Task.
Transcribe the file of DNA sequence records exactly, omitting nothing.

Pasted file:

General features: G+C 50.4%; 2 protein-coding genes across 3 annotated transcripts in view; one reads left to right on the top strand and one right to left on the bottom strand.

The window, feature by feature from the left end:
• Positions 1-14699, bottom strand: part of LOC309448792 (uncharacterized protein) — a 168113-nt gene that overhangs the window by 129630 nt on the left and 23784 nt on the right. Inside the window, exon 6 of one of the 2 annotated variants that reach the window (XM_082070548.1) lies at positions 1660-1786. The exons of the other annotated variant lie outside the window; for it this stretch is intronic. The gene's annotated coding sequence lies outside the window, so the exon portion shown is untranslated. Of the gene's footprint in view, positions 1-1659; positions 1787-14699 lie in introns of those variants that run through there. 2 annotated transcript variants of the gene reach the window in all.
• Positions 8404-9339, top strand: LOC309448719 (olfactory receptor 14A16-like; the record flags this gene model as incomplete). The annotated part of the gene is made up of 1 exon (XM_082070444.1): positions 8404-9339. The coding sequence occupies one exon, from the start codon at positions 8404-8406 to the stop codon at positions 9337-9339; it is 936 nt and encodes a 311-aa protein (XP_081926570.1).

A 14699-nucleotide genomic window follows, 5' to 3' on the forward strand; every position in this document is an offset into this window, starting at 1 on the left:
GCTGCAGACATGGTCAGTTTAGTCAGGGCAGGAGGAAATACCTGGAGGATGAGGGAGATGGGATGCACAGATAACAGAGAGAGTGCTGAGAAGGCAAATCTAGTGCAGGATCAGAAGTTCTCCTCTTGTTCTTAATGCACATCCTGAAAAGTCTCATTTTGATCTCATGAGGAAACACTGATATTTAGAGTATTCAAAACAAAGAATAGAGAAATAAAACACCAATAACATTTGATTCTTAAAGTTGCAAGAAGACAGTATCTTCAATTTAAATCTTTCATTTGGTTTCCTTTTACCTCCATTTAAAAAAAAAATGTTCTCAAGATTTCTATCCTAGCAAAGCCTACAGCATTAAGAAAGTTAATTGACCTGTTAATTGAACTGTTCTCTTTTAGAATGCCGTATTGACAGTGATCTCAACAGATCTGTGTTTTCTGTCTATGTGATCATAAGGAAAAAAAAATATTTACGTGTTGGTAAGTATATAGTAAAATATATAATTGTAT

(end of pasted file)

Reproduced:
General features: G+C 50.4%; 2 protein-coding genes across 3 annotated transcripts in view; one reads left to right on the top strand and one right to left on the bottom strand.

The window, feature by feature from the left end:
• Positions 1-14699, bottom strand: part of LOC309448792 (uncharacterized protein) — a 168113-nt gene that overhangs the window by 129630 nt on the left and 23784 nt on the right. Inside the window, exon 6 of one of the 2 annotated variants that reach the window (XM_082070548.1) lies at positions 1660-1786. The exons of the other annotated variant lie outside the window; for it this stretch is intronic. The gene's annotated coding sequence lies outside the window, so the exon portion shown is untranslated. Of the gene's footprint in view, positions 1-1659; positions 1787-14699 lie in introns of those variants that run through there. 2 annotated transcript variants of the gene reach the window in all.
• Positions 8404-9339, top strand: LOC309448719 (olfactory receptor 14A16-like; the record flags this gene model as incomplete). The annotated part of the gene is made up of 1 exon (XM_082070444.1): positions 8404-9339. The coding sequence occupies one exon, from the start codon at positions 8404-8406 to the stop codon at positions 9337-9339; it is 936 nt and encodes a 311-aa protein (XP_081926570.1).

A 14699-nucleotide genomic window follows, 5' to 3' on the forward strand; every position in this document is an offset into this window, starting at 1 on the left:
GCTGCAGACATGGTCAGTTTAGTCAGGGCAGGAGGAAATACCTGGAGGATGAGGGAGATGGGATGCACAGATAACAGAGAGAGTGCTGAGAAGGCAAATCTAGTGCAGGATCAGAAGTTCTCCTCTTGTTCTTAATGCACATCCTGAAAAGTCTCATTTTGATCTCATGAGGAAACACTGATATTTAGAGTATTCAAAACAAAGAATAGAGAAATAAAACACCAATAACATTTGATTCTTAAAGTTGCAAGAAGACAGTATCTTCAATTTAAATCTTTCATTTGGTTTCCTTTTACCTCCATTTAAAAAAAAAATGTTCTCAAGATTTCTATCCTAGCAAAGCCTACAGCATTAAGAAAGTTAATTGACCTGTTAATTGAACTGTTCTCTTTTAGAATGCCGTATTGACAGTGATCTCAACAGATCTGTGTTTTCTGTCTATGTGATCATAAGGAAAAAAAAATATTTACGTGTTGGTAAGTATATAGTAAAATATATAATTGTAT